In an article titled “No charges after man kills suspected robber” in the Saturday, September 19, 2009 News & Observer, Mecklenburg County District Attorney Peter Gilchrist stated that a 76 year old man who got in a car and drove in pursuit of four teens who had robbed him, acted in self-defense when he shot and killed a 15 year old suspect. Using twisted logic, that is not uncommon within the North Carolina justice system, D.A. Gilchrist explained that 76 year old C. L. McClure was merely trying to “delay the escape” of the teens who had allegedly participated in a home invasion at his Charlotte residence, when he grabbed his gun, jumped in his van, and took off in hot pursuit of the thieves. Mr. Gilchrist also maintains that Mr. McClure shot in self-defense because he believed his life was in danger. It is not illogical to believe that pursuing an armed robber would place the pursuer in danger, but does that give the pursuer a license to kill?
The last time I checked, it was not a capital offense to ransack a house and steal some jewelry and a wallet, but by enacting vigilante justice, Mr. McClure acted as judge and jury in finding the boy guilty, and executing his sentence of death for the 15 year old. Now, I do not condone crime, but this is an instance where the criminal penalty imposed by McClure is far too excessive, and D.A. Gilchrist, by his decision not to file charges, encourages future episodes of vigilante justice. One thing that is undoubtedly apparent is that the young man who was “executed” by Mr. McClure did not come from a family of wealth, prestige, and privilege… like the boys of the carpetbagger families in the Duke Lacrosse case. If the fatally shot teen had been from a well-heeled family, you can bet that District Attorney Gilchrist would’ve charged Mr. McClure with first degree murder. Such is the North Carolina system of “selective justice based on Class and Color.”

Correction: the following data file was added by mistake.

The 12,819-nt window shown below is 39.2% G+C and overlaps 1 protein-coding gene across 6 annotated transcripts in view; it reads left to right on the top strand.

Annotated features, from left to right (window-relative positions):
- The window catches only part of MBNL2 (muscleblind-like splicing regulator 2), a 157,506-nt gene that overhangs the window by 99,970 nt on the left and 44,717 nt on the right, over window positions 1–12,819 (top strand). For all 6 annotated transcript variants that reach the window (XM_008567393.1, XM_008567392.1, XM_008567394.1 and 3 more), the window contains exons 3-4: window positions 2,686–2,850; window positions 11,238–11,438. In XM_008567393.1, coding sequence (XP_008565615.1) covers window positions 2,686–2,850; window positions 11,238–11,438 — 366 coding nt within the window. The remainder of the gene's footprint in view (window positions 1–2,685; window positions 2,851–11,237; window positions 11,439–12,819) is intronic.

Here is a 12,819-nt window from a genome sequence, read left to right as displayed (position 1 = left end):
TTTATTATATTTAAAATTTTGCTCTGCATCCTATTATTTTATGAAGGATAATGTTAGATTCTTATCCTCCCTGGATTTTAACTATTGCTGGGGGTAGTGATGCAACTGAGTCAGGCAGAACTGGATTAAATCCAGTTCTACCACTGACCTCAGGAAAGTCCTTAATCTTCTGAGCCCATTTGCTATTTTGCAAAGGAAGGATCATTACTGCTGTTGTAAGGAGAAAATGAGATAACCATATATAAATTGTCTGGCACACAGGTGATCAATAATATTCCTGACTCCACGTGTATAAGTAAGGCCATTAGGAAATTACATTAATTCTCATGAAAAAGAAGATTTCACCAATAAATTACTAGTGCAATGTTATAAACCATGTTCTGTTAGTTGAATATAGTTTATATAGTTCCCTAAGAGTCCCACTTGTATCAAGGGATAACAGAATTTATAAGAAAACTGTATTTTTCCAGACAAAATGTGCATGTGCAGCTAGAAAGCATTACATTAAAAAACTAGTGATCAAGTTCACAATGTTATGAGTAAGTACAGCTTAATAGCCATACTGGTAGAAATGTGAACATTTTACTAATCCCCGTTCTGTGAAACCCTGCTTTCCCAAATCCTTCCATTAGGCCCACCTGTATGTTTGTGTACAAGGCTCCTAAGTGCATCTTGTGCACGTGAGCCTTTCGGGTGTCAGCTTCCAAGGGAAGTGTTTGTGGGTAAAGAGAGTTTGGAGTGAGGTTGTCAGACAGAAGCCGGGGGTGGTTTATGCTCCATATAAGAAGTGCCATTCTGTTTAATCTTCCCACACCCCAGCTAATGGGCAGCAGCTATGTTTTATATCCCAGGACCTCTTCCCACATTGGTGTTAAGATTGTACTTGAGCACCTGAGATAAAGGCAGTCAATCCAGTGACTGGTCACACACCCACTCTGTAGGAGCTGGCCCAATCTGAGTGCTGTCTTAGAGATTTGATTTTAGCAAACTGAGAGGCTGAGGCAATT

This is not the first time when there has been no action taken against a citizen who willfully took the life of another who was in the act of the commission of a crime. Years ago, Johnston County District Attorney Susan Doyle refused to file any charges against a man who used his pickup truck to pin a thief against a fence post. The thief, Cornelius Brown, died from injuries he received in this vehicular attack, but seeing as how he was a poor African American man, his life was not worth much in the North Carolina system of justice.
The North Carolina General Assembly may as well pass a law and make it official, that any poor person, especially of color, caught in the act of committing a crime can be legally killed by the victim or any other law-abiding citizen. That would at least relieve the district attorneys from having to come up with convoluted nonsensical explanations for not bringing charges against the executors when vigilante justice takes the life of one of the “dregs” of society.
It is prosecutors like District Attorney Peter Gilchrist and Johnston County Prosecutor Susan Doyle (of the Cornelius Brown case) who do not follow the intent of the law when determining who to prosecute and who not to charge. Had either of them been Durham District Attorney in 2006, there is no doubt that neither of them would have brought charges against the Duke Lacrosse student-athlete party-goers, regardless of the evidence. A dedication to the principles of fair play and equal justice for all, and not allowing Class and Color to enter into the equation when determining whether to prosecute a case, is absent in the aforementioned cases.
It is the rare district attorney who has the courage to bring charges that are just, but unpopular with those with wealth and who weld power and influence. The North Carolina State Bar, with the assistance of North Carolina Attorney General Roy Cooper, made sure to disuade district attorneys from following principles of equal justice. This was achieved when it enacted the unjust and selective disbarment and treatment of Mike Nifong because of his actions in the Duke Lacrosse case.
Unless North Carolinians begin to think for themselves regarding criminal justice issues, and not depend on the biased media to think for them, then people in the state’s justice system will continue to treat residents of the state as idiots. The people must demand that those in power in the North Carolina justice system abide by the laws that are in place to protect society, and not try to skirt them in order to get a specific outcome.